Up & Atom

The Nuclear Regulatory Commission (NRC) staff has publicly released a copy of SECY-18-0055 (dated May 7, 2018), which seeks Commission approval to publish a proposed rule to amend NRC regulations related to the decommissioning of nuclear power reactors. If approved, the NRC Staff will publish the proposed rule in the Federal Register for a 75-day public comment period. The proposed rule, which is accompanied by a draft regulatory analysis and a draft environmental assessment, represents the latest step in a rulemaking process that the NRC staff commenced in December 2014, when the Commission directed the staff to proceed with an integrated rulemaking on power reactor decommissioning in response to the increasing number of power reactors entering decommissioning. Notably, since 2013, six power reactors have permanently shut down, defueled, and entered decommissioning, and 12 additional reactor units are slated to do the same.

The types of potential accidents at decommissioning reactors are substantially fewer, and the risks of radiological releases are substantially lower, relative to those at operating reactors. Certain NRC decommissioning regulations, however, do not specifically account for this important difference between shutdown and operating plants. This fact has prompted decommissioning licensees to request resource intensive regulatory exemptions and related license amendments. Accordingly, the principal purpose of the proposed rule is to increase regulatory efficiency by aligning decommissioning requirements with the reduction in radiological risk that occurs over time (such that fewer plant-specific exemptions and license amendments are necessary) while still adequately protecting public health and safety and maintaining security. The proposed rule seeks to achieve this end by adopting a “graded approach” in several areas that is commensurate with the reductions in radiological risk that occur as a plant progresses through the decommissioning process (i.e., by removing all spent fuel from the reactor vessel, allowing sufficient decay of the fuel in the spent fuel pool, transferring all fuel to dry storage, and removing all fuel from the site).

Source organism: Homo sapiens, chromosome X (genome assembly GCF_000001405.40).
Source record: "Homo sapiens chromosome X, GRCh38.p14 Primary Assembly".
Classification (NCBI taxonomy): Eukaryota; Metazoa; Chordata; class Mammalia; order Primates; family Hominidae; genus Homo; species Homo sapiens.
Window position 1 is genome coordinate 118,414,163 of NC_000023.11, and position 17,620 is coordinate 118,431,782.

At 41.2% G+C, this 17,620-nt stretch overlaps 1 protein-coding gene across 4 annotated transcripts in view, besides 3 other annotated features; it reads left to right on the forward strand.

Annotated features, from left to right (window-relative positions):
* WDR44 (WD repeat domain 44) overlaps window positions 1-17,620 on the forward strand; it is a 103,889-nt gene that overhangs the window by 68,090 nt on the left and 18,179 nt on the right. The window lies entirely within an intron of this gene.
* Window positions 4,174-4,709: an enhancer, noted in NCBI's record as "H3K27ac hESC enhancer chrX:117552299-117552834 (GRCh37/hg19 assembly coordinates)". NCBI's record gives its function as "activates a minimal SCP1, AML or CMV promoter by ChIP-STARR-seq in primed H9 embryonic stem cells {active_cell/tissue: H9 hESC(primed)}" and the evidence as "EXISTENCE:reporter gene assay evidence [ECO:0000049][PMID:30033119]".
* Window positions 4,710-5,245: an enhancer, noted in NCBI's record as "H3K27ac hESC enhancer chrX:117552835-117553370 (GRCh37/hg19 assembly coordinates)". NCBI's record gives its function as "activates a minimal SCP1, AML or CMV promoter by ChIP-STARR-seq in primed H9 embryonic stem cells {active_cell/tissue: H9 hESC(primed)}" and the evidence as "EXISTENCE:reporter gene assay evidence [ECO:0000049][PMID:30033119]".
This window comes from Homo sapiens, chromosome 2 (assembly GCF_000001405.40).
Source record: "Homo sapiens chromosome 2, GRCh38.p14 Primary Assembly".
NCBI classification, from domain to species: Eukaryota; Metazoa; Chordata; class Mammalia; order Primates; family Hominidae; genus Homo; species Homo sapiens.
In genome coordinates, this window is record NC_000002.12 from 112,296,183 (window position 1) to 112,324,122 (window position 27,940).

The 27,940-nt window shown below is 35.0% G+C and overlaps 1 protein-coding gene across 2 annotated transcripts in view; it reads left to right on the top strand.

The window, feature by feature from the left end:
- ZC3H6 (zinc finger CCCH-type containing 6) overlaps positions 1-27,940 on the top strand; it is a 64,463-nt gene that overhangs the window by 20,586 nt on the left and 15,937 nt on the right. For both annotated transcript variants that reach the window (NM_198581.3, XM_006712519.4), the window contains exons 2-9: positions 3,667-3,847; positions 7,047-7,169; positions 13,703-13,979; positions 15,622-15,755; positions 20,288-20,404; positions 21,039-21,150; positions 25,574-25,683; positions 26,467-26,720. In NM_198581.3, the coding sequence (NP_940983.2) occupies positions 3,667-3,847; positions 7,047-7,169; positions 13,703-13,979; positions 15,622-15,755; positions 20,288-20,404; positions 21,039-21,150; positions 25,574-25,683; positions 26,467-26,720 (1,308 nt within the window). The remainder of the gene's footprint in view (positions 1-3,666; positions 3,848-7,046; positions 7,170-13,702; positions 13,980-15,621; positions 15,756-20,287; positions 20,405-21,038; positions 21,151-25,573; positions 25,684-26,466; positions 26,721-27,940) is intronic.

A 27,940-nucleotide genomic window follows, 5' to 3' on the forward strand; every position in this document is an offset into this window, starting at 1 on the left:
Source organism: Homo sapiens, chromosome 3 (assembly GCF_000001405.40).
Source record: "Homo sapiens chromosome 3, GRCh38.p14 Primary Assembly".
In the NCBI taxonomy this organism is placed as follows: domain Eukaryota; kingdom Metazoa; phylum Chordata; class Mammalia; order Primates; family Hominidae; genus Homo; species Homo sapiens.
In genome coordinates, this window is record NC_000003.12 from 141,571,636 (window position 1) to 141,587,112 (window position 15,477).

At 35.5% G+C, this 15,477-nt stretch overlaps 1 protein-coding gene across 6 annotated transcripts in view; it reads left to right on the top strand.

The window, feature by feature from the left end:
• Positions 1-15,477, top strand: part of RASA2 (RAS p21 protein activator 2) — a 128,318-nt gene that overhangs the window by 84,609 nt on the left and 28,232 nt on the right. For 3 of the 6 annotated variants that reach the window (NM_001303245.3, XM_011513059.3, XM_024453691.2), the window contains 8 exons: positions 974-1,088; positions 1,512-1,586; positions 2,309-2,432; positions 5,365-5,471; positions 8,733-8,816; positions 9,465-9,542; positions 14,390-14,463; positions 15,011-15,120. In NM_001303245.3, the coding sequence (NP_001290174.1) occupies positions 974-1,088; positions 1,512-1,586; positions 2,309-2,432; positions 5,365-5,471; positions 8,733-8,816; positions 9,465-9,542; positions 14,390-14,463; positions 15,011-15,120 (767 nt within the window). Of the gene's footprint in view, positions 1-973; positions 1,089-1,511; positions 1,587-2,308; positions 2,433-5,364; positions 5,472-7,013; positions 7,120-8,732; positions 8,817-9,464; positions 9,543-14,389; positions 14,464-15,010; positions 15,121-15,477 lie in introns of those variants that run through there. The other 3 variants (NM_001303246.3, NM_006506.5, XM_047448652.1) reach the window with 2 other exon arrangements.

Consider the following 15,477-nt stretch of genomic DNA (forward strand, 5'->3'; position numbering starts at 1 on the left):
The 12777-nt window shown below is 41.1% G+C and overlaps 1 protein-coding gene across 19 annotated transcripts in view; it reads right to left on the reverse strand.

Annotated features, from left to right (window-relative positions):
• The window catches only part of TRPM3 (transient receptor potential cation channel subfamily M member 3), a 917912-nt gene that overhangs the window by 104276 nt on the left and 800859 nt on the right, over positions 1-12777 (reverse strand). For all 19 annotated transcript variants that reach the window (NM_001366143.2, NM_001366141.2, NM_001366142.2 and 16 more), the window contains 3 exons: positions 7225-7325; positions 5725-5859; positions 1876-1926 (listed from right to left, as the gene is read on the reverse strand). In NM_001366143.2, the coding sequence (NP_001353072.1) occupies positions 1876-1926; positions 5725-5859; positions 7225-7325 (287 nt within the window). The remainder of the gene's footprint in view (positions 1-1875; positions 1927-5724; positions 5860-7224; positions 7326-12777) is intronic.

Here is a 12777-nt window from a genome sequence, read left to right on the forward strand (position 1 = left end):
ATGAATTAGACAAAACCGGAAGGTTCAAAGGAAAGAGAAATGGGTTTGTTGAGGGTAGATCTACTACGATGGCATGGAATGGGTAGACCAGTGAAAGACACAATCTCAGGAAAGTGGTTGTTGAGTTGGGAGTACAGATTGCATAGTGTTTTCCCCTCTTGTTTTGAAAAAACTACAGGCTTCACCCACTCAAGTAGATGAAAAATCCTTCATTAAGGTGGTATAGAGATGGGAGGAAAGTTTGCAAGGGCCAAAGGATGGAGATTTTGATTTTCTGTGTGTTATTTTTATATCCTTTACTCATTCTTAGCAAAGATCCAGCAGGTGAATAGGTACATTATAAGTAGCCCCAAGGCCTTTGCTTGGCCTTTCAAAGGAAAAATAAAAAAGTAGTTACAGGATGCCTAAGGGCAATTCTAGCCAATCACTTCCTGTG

The proposed revisions are broad in scope insofar as they would amend language in multiple parts of NRC regulations, including 10 CFR Parts 20, 26, 50, 51, 52, 72, 73, and 140. However, from our perspective, the most important aspects of the proposed rule include changes to the following areas:

  • Emergency Preparedness (EP): The proposed rule would provide an alternative, graded approach to the current 10 CFR Part 50 requirements for onsite and offsite radiological EP at power reactor sites. This approach would provide four levels of emergency planning standards that coincide with significant milestones in decommissioning and which reflect the gradual reduction of the radiological risk during decommissioning: (1) post-shutdown emergency plan; (2) permanently defueled emergency plan; (3) independent spent fuel storage installation (ISFSI)-only emergency plan; and (4) no emergency plans are required
  • Physical Security: The proposed rule would change language in 10 CFR Parts 50, 72, and 73 related to physical security requirements that would apply once a power reactor enters decommissioning. The proposed changes for decommissioning power reactors would allow for a graded approach and alternatives for physical security of the facility (e.g., by removing requirements for licensees to have a physical protection program to prevent significant core damage once the licensee has certified that the fuel has been removed from the reactor core; by removing the control room as a “vital area” once the licensee has removed vital equipment; by allowing a step down in the physical security requirements currently imposed on operating reactors by the NRC after all fuel has been moved to dry storage)